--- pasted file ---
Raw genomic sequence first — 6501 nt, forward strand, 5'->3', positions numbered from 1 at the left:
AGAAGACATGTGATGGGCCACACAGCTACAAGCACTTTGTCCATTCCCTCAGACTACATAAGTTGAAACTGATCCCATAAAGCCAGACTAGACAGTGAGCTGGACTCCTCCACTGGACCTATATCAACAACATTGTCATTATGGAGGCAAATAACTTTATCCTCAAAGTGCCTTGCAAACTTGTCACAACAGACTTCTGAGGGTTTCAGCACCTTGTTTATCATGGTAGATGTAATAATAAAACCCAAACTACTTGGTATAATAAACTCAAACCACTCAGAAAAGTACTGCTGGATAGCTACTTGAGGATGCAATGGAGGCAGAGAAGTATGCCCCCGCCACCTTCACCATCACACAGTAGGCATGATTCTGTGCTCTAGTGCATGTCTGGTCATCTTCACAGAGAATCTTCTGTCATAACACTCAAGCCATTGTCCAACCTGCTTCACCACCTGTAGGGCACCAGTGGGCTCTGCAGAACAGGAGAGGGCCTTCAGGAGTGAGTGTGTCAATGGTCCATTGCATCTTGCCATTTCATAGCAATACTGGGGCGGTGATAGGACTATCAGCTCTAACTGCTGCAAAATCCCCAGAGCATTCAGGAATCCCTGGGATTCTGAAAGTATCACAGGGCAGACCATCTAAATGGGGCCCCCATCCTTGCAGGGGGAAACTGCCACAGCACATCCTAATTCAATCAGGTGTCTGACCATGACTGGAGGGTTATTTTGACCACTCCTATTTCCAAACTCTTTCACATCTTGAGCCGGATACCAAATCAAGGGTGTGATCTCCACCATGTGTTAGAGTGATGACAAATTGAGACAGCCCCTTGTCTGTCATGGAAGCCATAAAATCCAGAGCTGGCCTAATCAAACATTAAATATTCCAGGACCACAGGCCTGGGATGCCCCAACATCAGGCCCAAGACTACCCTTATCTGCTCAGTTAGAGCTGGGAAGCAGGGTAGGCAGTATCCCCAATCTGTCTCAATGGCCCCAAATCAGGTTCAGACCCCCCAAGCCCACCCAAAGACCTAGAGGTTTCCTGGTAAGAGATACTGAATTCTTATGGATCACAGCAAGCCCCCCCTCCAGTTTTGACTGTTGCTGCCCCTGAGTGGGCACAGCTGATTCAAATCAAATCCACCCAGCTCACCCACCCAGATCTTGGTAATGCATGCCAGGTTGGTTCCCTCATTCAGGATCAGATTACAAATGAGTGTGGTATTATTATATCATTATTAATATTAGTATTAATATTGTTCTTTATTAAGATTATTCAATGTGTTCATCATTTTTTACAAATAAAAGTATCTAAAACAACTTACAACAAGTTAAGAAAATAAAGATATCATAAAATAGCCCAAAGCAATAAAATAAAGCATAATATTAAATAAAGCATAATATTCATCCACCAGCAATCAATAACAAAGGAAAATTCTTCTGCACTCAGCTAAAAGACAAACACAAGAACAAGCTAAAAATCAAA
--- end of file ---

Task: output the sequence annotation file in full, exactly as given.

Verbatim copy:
Raw genomic sequence first — 6501 nt, forward strand, 5'->3', positions numbered from 1 at the left:
AGAAGACATGTGATGGGCCACACAGCTACAAGCACTTTGTCCATTCCCTCAGACTACATAAGTTGAAACTGATCCCATAAAGCCAGACTAGACAGTGAGCTGGACTCCTCCACTGGACCTATATCAACAACATTGTCATTATGGAGGCAAATAACTTTATCCTCAAAGTGCCTTGCAAACTTGTCACAACAGACTTCTGAGGGTTTCAGCACCTTGTTTATCATGGTAGATGTAATAATAAAACCCAAACTACTTGGTATAATAAACTCAAACCACTCAGAAAAGTACTGCTGGATAGCTACTTGAGGATGCAATGGAGGCAGAGAAGTATGCCCCCGCCACCTTCACCATCACACAGTAGGCATGATTCTGTGCTCTAGTGCATGTCTGGTCATCTTCACAGAGAATCTTCTGTCATAACACTCAAGCCATTGTCCAACCTGCTTCACCACCTGTAGGGCACCAGTGGGCTCTGCAGAACAGGAGAGGGCCTTCAGGAGTGAGTGTGTCAATGGTCCATTGCATCTTGCCATTTCATAGCAATACTGGGGCGGTGATAGGACTATCAGCTCTAACTGCTGCAAAATCCCCAGAGCATTCAGGAATCCCTGGGATTCTGAAAGTATCACAGGGCAGACCATCTAAATGGGGCCCCCATCCTTGCAGGGGGAAACTGCCACAGCACATCCTAATTCAATCAGGTGTCTGACCATGACTGGAGGGTTATTTTGACCACTCCTATTTCCAAACTCTTTCACATCTTGAGCCGGATACCAAATCAAGGGTGTGATCTCCACCATGTGTTAGAGTGATGACAAATTGAGACAGCCCCTTGTCTGTCATGGAAGCCATAAAATCCAGAGCTGGCCTAATCAAACATTAAATATTCCAGGACCACAGGCCTGGGATGCCCCAACATCAGGCCCAAGACTACCCTTATCTGCTCAGTTAGAGCTGGGAAGCAGGGTAGGCAGTATCCCCAATCTGTCTCAATGGCCCCAAATCAGGTTCAGACCCCCCAAGCCCACCCAAAGACCTAGAGGTTTCCTGGTAAGAGATACTGAATTCTTATGGATCACAGCAAGCCCCCCCTCCAGTTTTGACTGTTGCTGCCCCTGAGTGGGCACAGCTGATTCAAATCAAATCCACCCAGCTCACCCACCCAGATCTTGGTAATGCATGCCAGGTTGGTTCCCTCATTCAGGATCAGATTACAAATGAGTGTGGTATTATTATATCATTATTAATATTAGTATTAATATTGTTCTTTATTAAGATTATTCAATGTGTTCATCATTTTTTACAAATAAAAGTATCTAAAACAACTTACAACAAGTTAAGAAAATAAAGATATCATAAAATAGCCCAAAGCAATAAAATAAAGCATAATATTAAATAAAGCATAATATTCATCCACCAGCAATCAATAACAAAGGAAAATTCTTCTGCACTCAGCTAAAAGACAAACACAAGAACAAGCTAAAAATCAAA